he inheritance of quantitative traits is often influenced by variation in other characters, which may be due to pleiotropy or genetic linkage. Hence, knowledge of association between yield and its attributes obtained through estimation of genotypic and phenotypic correlation helps in determining the extent of improvement that could be brought in the characters and also in selecting suitable genotypes.

Correlation coefficients merely describe the existence of association between characters. It is rather difficult to explain a system of correlation as the indirect association of the character increase. The method of path coefficient developed by Wright (1921) is helpful in assessing whether association of character with yield is having direct or indirect effect on yield or is a consequence of indirect effect through some other trait.

All these parameters help to identify superior genotypes with high yielding ability to increase productivity for a successful breeding programme. Keeping eye on these objectives the present investigation was carried out to know the extent of genetic association among yield and yield attributing traits in genetically diverse group of genotypes.

Materials and Methods
The investigation was carried out during Kharif 2010 at Agricultural Research Station, Mugad, the only center working exclusively on rainfed drill sown rice in South India. The Research Station is located at an altitude of 697 meters above mean sea level (MSL), 15°15′ North latitude and 70°40′ East longitude, which falls in Agro-climatic Zone No.8 of Karnataka. Observations were recorded on thirteen quantitative traits viz., days to 50% flowering, plant height, number of tillers for plant, number of productive tillers for plant, panicle length, panicle weight, grain length, grain breadth, L/B ratio, test weight, iron and zinc content and grain yield per plant. The analysis of variance was done as suggested by Panse and Sukhatme. Correlations of various biometrical chara- cters were undertaken as per the procedures suggested by Al-Jibouri et al and with path coefficient analysis by Dewey and Lu.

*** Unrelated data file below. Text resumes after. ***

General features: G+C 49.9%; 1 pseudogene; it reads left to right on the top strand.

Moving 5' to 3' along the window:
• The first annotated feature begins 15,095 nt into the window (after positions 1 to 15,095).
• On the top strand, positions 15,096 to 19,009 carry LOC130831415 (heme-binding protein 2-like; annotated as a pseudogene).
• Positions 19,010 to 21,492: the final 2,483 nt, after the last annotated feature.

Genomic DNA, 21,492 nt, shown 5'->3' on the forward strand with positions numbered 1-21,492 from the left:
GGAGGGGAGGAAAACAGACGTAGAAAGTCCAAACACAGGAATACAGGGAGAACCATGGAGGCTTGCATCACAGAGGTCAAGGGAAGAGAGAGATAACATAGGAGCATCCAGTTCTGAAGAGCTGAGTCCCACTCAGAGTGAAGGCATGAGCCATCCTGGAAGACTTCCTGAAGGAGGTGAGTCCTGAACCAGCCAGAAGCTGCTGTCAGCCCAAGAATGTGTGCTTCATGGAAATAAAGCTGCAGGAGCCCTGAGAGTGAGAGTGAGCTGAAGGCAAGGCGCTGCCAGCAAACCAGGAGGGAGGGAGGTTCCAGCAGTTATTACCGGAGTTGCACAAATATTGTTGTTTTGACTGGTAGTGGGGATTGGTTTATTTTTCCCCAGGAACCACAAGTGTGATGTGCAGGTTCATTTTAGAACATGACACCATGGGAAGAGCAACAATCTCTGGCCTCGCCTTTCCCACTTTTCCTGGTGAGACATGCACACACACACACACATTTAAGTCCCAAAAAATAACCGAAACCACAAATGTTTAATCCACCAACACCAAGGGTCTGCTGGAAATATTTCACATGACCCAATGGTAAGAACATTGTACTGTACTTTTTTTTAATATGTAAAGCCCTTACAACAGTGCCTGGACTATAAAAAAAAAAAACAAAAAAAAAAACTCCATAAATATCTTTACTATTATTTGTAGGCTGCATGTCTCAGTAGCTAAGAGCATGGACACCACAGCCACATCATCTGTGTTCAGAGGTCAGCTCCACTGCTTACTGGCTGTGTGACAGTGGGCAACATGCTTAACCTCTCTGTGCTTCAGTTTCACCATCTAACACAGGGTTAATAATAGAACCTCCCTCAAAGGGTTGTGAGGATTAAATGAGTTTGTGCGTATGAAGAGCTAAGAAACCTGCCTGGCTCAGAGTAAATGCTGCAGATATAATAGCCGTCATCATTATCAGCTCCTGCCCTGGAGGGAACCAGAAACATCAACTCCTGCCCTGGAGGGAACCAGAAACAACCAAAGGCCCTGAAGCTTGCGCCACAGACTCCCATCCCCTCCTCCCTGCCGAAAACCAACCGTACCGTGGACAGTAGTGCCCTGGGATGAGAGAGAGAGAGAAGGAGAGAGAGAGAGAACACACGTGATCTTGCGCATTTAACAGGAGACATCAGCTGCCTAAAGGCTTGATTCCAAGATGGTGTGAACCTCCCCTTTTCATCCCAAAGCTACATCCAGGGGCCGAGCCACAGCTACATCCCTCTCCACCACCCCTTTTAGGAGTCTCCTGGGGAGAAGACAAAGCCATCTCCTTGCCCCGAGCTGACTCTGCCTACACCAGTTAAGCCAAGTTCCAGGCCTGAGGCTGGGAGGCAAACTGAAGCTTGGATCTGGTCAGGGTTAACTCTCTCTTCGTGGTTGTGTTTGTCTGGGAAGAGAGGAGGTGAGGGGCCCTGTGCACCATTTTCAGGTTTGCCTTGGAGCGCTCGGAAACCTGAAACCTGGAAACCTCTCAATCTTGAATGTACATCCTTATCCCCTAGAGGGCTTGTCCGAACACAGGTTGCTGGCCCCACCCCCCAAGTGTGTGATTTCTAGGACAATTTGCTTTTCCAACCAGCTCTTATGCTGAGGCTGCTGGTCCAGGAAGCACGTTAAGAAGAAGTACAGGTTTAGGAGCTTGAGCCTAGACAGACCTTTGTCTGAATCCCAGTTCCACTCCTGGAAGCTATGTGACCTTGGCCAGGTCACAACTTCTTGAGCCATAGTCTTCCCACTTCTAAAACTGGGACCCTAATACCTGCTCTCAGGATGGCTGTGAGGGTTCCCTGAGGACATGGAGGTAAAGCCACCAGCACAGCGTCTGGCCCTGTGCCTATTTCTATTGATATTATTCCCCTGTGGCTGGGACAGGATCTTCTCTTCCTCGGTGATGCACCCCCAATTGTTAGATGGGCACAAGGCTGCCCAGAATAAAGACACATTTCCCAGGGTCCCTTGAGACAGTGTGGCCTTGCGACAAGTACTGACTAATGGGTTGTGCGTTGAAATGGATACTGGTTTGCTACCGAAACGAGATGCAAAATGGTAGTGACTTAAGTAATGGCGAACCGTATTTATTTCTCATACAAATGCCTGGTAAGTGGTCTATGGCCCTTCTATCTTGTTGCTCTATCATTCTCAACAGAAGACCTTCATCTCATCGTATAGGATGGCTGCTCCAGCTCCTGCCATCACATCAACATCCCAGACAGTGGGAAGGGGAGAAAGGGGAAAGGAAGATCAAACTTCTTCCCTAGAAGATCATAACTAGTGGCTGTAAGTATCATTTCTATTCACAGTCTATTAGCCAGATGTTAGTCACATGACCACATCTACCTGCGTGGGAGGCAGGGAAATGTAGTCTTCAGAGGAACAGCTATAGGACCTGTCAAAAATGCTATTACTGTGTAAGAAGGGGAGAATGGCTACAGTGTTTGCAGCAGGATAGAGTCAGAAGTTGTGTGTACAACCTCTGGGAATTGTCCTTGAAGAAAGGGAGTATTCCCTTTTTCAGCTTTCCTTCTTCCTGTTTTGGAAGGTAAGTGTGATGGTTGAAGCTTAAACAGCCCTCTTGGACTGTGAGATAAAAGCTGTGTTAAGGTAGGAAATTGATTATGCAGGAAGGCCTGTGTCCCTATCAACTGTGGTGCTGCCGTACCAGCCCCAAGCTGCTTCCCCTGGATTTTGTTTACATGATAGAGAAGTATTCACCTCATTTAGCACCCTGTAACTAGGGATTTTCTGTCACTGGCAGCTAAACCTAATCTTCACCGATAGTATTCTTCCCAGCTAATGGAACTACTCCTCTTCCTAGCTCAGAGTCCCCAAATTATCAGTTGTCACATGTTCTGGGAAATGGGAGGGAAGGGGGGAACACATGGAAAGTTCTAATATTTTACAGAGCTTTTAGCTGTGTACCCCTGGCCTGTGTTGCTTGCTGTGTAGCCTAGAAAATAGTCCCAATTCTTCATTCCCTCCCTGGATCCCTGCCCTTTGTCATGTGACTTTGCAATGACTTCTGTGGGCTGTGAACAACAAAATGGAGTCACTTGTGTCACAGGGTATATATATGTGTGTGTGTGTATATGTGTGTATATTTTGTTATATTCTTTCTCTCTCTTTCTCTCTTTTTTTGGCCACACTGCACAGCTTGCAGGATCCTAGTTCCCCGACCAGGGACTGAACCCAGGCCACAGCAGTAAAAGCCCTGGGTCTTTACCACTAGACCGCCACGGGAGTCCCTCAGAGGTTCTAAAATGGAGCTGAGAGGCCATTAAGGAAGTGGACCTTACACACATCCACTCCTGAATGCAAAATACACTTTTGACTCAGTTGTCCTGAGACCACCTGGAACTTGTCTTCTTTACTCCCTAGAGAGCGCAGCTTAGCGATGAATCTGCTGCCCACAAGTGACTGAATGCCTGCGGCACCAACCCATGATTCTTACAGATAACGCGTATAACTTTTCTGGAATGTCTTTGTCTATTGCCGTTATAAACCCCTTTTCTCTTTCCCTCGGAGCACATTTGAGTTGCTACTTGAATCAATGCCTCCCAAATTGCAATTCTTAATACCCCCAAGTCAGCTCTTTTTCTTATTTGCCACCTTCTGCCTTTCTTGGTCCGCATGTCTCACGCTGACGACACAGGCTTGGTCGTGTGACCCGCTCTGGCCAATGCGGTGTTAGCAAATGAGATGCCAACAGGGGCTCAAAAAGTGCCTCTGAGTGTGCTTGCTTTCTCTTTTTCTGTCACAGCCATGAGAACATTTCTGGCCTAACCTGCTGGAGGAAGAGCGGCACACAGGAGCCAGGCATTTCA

Results and discussion
The success of any crop improvement programme depends on the magnitude of genetic variability and the extent to which the desirable trait is heritable. The estimate of variability of yield and yield contributing characters and their heritable components in the material is more important in any crop breeding programme. The presence of genetic variability in breeding material has been emphasized by Falconer (1981), so as to exercise critical selection pressure. The information on the nature and magnitude of variation in segregating population of a cross where selection is actually practiced will be more meaningful and it is of immediate practical utility. Moreover correlation studies provide information about the relative contribution of various component traits on grain yield per plant and help in effective identification and selection of superior plants.

Since yield is polygenically controlled and highly influenced by environment, selection based on yield alone is not effective. Therefore, improvement in yield can be brought about by effecting indirect selection through yield attributes whose heritability is high and show strong association with yield. 

Selection for specific character is known to result in correlated response in certain other characters. Generally, plant breeders make selection for one or two attributes at a time. Then it becomes important to know the effect on other characters. Improvement on grain yield per plant, the most important target character in many cereal crops, it can be achieved by direct selection through other easily observable characters. But, this needs a good understanding of association of different traits with grain yield per plant and their possible associations among themselves.

The analysis of variance was presented in Table 1 and all traits found to be significant. The phenotypic and genotypic correlations of grain yield per plant with other quantitative characters in the 42 aromatic genotypes studied are presented in Table 2, Table 3 and figure1.


Table 1 Analysis of variance for yield and yield related characters in forty two aromatic rice genotypes


Table 2 Genotypic correlation co-efficients among yield, yield attributing traits in forty two aromatic rice genotypes


Table 3 Phenotypic correlation co-efficients among yield, yield attributing traits in forty two aromatic rice genotypes


Figure 1 Graph representing correlation coefficients of yield component traits on grain yield per plant and their direct effects

Association between grain yield per plant and its component characters indicate that highly significant and positive correlation was observed for grain yield per plant with number of tillers per plant, number of productive tillers per plant (0.335G, 0.578P), number of productive tillers per plant (0.389G, 0.354P), panicle weight (0.885G, 0.445P) and test weight (0.411G